If those who came of age during the Great Depression are The Greatest Generation, Millennials may come to be known as The Confounding Generation. It seems like you can’t click on a study these days that isn’t somehow focused on understanding this demographic. Technomic’s Donna Hood Crecca and Dave Henkes shined light on Millennials during the 2017 VIBE Conference in San Diego.
Let’s start with the stats. According to Crecca and Henkes, Millennials:
- were born between 1977 and 1992;
- are between 25 and 40 years of age;
- make up 22% of our population.
Additionally, 41% of Millennials are from ethnic minority groups. They command about $200B in spending power, which may sound like a lot but is actually less than other demographic cohorts. This generation’s lifetime spending is estimated to be around $10 trillion. This is a large, diverse generation experiencing a rise in incomes and changes in lifestyle.
We also know that Millennials:
- have adopted technology as a way of life;
- seek to make a difference in the world, embracing corporate and social responsibility;
- recognize and respect diversity;
- try to balance in-person and online interactions;
- and are sometimes perceived to have taken the slow road to growing into adults.
Of course, someone who grew up towards the end of the ‘70s is different than someone who grew up in the ‘80s, and they’re certainly different than those who grew up at the start of the ‘90s. Older Millennials (those between the ages of 32 and 40) account for 54% of this generation, and they behave more like Generation X when it comes to careers and maturity. Millennials as a whole over-index beverage orders, and 52% of this demographic agree that adult beverages play an important role in destination decisions. That 52% represents 37% of the overall US population, and Millennials drive on-premise visits:
- Fast casual restaurants: 38%
- Casual restaurants: 50%
- Fine dining restaurants: 33%
- Hotels/lodging: 50%
- Independent restaurants: 47%
- Bars: 75%
- Nightclubs: 71%
- Other recreation: 49%
Millennials have driven several alcohol beverage trends, as those who work in this business know. Flavored vodka, the rise in popularity of sangria, sweet wines, affordable wines, Irish whiskey, tequila, luxury vodka, and Fireball are all favorites of Millennials. And who doesn’t know that this generation is behind the meteoric rise of craft beer?
It wasn’t all statistics during Crecca’s and Henkes’ VIBE presentation. To better understand Millennials the two brought a focus group of 6 members of this generation onto the stage with them, three women and three men. The information the panelists shared about their behaviors and habits was not only valuable, it was actionable.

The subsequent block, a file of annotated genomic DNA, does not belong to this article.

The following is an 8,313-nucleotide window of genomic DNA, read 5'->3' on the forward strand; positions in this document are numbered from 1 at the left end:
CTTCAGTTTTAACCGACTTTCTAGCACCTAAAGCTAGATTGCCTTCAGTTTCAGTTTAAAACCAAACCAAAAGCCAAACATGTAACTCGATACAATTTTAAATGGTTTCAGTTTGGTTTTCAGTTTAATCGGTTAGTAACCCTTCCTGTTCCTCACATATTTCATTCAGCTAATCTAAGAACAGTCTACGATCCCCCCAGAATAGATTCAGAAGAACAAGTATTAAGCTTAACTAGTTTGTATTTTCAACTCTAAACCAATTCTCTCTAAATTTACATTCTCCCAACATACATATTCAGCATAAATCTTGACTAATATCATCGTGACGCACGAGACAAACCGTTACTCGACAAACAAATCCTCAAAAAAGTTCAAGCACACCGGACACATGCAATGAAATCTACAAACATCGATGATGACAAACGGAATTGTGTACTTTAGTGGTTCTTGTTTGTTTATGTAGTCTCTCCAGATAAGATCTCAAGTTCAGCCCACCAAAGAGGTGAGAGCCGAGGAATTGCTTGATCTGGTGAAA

Just about all 6 of the panelists concurred that they order an adult beverage almost every time they go out. Four of the 6 said they order alcohol beverages every time they go out, one said they order such a drink about 80% of the time, and 5 of the 6 said they pregame. Speaking of pregaming, price isn’t the only driving factor for this behavior. The panel also pregames before going out to ease social anxiety, and because of their perception that they won’t be able to find their favorite alcohol beverages at their destination.
The latter explanation for pregaming makes it clear that beverage programs influence Millennial destination decisions and loyalty heavily. One panelist said beverage programs are “very important” to them, and another revealed that in this day and age they assume that wherever they go will have developed a drinks program. Such programs are so important to one of the panelists that they said they research beverage menus for up to one week before deciding on a destination. Limited time offers play an important role for Millennials. One panelist enjoys discovering LTOs and said that he wished they would show up on menus more often. Adjectives that describe LTOs and regular beverage menu items influence at least one of the panelist’s decisions. However, she will also ask her server for wine recommendations. Half of the panelists trust their server to make suggestions, but all of them ask their bartender and server to learn more about menu items. Almost all of them trust the menu; one vacillated.
The panel also revealed:
- that one of the Millennials enjoys trying new things because they know they can fall back on their standby if they don’t like something;
- the perception that craft products are higher quality than mainstream;
- one panelist who will make a retail purchase if they enjoy a product on-premise;
- that at least one panelist is swayed by marketing;
- that contrary to what some may feel is of utmost importance to Millennials, none of the panelists need on-premise destinations to have organic or sustainable products on their menus.